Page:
Mi Propiedad Privada
Av. Costanera 110 (San Miguel)
The potato is Peru’s greatest gift to the world, and the Andes were the cradle where this now-universal tuber got its start, with over 3,000 varieties growing on the terraced slopes that dot the highlands. Animals, too, abound, with rodents (including guinea pigs, which Peruvians call cuyes) and large herd mammals, such as vicuna and alpacas, all part of the regional menu.
Sounds exotic? It is, and the richness of this cuisine stems in part from a lack of human interference. After the fall of the Inca Empire, many areas in the Peruvian sierra remained undiscovered by the Spanish conquistadores. This was in no small part due to the high altitude and mountainous terrain, which made the area difficult to negotiate for the Iberians. Eventually, though, these regions were roped into the Spanish colonies, and their gastronomic treasures became part of what makes Peruvian food so memorable today.
Not that it’s necessary to go trekking in the highlands to enjoy Andean delicacies. Gastón Acurio, Peru’s culinary superstar, is an influential champion of Andean food right in Lima, and his Astrid y Gastón, which just moved to an elegant new mansion in the San Isidro district, is considered by many to be the best restaurant in South America. This elegant bistro serves cocina novoandina, a fusion of pre-Columbian customs and cooking techniques with modern European accents. Try the cuy apolítico, roasted guinea pig, or the asado de tira, beef short ribs in a rich glaze.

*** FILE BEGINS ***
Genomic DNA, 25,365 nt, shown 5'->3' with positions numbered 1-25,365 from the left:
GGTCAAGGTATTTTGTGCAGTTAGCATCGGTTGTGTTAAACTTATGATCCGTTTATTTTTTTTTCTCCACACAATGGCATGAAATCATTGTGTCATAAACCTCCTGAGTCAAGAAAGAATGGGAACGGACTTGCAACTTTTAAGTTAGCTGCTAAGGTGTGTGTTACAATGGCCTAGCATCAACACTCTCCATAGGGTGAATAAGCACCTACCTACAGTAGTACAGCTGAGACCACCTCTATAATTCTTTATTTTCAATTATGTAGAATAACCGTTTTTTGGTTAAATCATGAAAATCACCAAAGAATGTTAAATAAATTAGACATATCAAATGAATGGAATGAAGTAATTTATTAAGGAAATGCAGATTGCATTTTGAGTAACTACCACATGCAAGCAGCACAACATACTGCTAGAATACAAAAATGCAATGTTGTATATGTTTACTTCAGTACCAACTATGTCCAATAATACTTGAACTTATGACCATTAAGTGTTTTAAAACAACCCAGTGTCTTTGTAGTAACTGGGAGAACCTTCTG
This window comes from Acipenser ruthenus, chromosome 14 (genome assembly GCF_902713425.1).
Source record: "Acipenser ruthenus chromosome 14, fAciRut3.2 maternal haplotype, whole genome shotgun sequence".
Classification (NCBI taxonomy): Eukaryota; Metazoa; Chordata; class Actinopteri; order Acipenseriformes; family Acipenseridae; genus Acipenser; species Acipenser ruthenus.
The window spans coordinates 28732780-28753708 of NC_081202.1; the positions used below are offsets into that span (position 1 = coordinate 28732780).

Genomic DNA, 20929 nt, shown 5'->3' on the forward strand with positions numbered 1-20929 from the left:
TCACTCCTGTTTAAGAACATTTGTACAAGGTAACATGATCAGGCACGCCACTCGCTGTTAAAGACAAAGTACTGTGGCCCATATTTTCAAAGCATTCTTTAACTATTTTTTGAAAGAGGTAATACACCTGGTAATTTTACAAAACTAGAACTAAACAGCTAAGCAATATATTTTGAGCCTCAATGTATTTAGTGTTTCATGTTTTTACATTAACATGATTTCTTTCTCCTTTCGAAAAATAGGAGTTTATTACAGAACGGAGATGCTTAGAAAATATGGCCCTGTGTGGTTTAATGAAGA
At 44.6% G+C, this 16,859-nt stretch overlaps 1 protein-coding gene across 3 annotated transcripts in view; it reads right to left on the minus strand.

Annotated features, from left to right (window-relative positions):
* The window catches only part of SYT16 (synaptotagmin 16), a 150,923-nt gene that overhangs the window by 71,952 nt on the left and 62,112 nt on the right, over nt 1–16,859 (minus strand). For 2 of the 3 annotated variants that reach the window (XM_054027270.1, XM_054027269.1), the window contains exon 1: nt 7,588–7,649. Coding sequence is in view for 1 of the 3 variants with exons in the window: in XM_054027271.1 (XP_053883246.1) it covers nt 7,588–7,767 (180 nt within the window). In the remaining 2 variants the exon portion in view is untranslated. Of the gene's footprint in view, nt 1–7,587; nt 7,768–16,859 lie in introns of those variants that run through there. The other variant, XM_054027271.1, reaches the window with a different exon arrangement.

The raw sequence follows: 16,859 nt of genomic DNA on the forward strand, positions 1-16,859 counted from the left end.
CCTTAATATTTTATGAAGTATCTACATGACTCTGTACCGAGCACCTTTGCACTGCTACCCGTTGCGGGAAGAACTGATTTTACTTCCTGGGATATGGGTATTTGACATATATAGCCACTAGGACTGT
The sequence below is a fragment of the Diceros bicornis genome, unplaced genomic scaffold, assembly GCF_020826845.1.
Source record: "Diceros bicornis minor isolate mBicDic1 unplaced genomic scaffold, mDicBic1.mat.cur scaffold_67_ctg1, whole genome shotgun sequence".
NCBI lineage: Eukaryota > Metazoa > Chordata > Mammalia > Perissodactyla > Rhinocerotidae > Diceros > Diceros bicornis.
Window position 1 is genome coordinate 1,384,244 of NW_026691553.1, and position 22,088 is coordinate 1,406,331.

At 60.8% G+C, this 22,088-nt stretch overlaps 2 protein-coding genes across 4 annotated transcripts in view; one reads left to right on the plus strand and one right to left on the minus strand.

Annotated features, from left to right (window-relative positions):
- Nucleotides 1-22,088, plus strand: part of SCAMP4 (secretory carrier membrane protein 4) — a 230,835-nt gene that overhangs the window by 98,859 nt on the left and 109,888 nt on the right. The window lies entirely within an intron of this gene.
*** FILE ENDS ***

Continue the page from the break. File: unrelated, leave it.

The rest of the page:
If you’re more tradition-minded, Huancahuasi, a cozy Andean hideout tucked away in the La Victoria district, provides a more down-home version of highland cooking. Standouts here include causas (sushi-like rolls of mashed potatoes filled with different ingredients, such as quinoa or trout) and a scrumptious lomo saltado made with alpaca. The restaurant is open only for lunch, so plan accordingly.
Astrid y Gastón
Av. Paz Soldán 290 (San Isidro)
Av. Javier Prado Este 1405, Urbanización Santa Catalina (La Victoria)
Although technically part of the Pacific coast, the northern region of Peru around the cities of Trujillo and Chiclayo has a warmer, more tropical climate than the desert beaches further south. The area also shows stronger links to pre-Inca indigenous civilizations than the rest of Peru, so that the menu here has its own northern accent.